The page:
Bill introduces taxes for most Greeks; anarchists clash with police on the streets of Athens

Bill introduces taxes for most Greeks; anarchists clash with police on the streets of Athens

Greece's parliament has approved a bill reforming the debt-ridden country's pension and tax systems.

The bill, introduced as part of requirements the country must meet under its third international bailout, will increase social security and pension contributions and raise taxes for most people.

The bill was approved by the 153 MPs of the ruling Syriza/Independent Greeks government coalition. All opposition parties in the 300-member parliament voted against.

The vote took place amid a crippling general strike and protests that briefly turned violent on Sunday.

Anarchists hurled fire bombs, chairs and wooden planks at riot police in brief clashes outside parliament while politicians were debating the bill, disrupting a much larger peaceful rally.

Police responded with stun grenades and bursts of tear gas to disperse the anarchists, who were split into two groups - one of them mixed among a peaceful protest of about 10,000 people holding banners and the other inside Syntagma Square in front of parliament.

The larger protest was called by Greece's biggest unions and most of those demonstrating were Communist Party sympathisers.

About 45 minutes before they started throwing projectiles, anarchists approached and beat up a known farmer activist, shouting that he was a member of the far-right Golden Dawn party. Other protesters dragged the farmer away.

A few minutes later, another group of anarchists set upon another person, with riot police using stun grenades to stop the beating. The anarchists then regrouped before attacking riot police outside a trio of luxury hotels in Syntagma Square.

The police use of tear gas initially cleared the space outside the parliament, but most of the peaceful protesters returned, determined to stay until the vote.

There were also clashes in Thessaloniki, when anarchists broke away from a protest march to hurl fire bombs at police guarding the local offices of the ruling Syriza party. Police used tear gas and chased the rioters through the streets.

Workers say the tax and pension increases will decimate their incomes, already hurt by six years of crippling austerity.

Bill introduces taxes for most Greeks; anarchists clash with police on the streets of Athens

The government now expects that its creditors, which include the European Commission, the European Central Bank, the European Stability Mechanism and the International Monetary Fund, will move to lighten its debt burden, and that this will dominate the agenda of a meeting of the EU finance ministers in Monday's Eurogroup.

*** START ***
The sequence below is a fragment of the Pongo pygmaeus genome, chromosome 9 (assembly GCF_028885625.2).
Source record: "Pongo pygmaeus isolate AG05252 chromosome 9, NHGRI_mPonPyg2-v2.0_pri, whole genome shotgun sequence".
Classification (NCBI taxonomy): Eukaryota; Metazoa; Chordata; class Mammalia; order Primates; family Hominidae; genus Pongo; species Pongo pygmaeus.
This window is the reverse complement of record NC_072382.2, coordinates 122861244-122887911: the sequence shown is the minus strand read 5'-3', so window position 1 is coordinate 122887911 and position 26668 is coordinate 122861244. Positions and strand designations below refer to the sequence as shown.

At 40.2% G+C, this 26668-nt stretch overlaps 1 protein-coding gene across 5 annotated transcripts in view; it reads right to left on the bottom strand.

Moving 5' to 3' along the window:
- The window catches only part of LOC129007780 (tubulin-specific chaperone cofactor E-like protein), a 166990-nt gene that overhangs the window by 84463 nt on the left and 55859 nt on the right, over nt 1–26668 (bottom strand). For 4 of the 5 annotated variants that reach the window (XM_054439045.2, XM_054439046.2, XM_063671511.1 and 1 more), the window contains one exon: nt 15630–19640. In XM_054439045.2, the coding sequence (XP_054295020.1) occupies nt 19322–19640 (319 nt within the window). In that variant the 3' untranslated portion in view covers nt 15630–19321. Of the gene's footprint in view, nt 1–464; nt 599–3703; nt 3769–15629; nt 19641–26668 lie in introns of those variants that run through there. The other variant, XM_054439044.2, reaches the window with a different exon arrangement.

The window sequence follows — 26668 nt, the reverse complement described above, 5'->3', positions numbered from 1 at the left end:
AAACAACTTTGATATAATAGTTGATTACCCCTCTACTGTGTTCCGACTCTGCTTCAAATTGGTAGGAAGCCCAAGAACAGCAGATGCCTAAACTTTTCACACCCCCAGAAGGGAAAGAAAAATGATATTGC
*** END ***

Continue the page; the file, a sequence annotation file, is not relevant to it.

But the creditors themselves, with the notable exception of the IMF, are against forgiving part of Greece's massive debt. At most, they appear willing to discuss cutting the higher interest rates that will prevail after 2022 and lengthening the repayment period.

All of the creditors have put pressure on Greece for further austerity measures costing billions, including ones that would kick in automatically should Greece fail to achieve agreed levels of a primary budget surplus in 2018.

For the government, which had hoped to divide the creditors to achieve more favourable terms and be excused from further austerity measures, the latest vote will not be the last.

Already, a new bill is being prepared, calling for higher taxes on a range of products, from tobacco to beer to broadband Internet connections. This bill is expected to pass later in the month.

Talks on further reforms as part of the country's third bailout have been dragging on for more than six months, delaying payouts of vital loans.

The opposition unanimously blasted the added taxes and the government's record in failing to revive the economy, now in its eighth year of recession and its seventh under creditor-mandated austerity.

Prime minister Alexis Tsipras and his ministers defended their plans, saying things were worse when the opposition was ruling the country and that taxes were better than spending cuts and they were trying to root out corruption and entanglements with powerful business interests.

"You say you want spending cuts, but you don't dare name them," Mr Tsipras told the opposition.

He and labour minister George Katrougalos, who introduced the bill, said social security contributions would decline for many self-employed professionals, with Mr Katrougalos adding the bill's provisions showed the way forward for social policy in a Europe dominated by pro-market "neo-liberals".

The bill was condemned by all major unions and professional associations. The latter, including engineers and doctors, warned that MPs who are also members of those associations will face disciplinary action and possible expulsion if they voted for the bill. Mr Tsipras is a member of an engineers' association.

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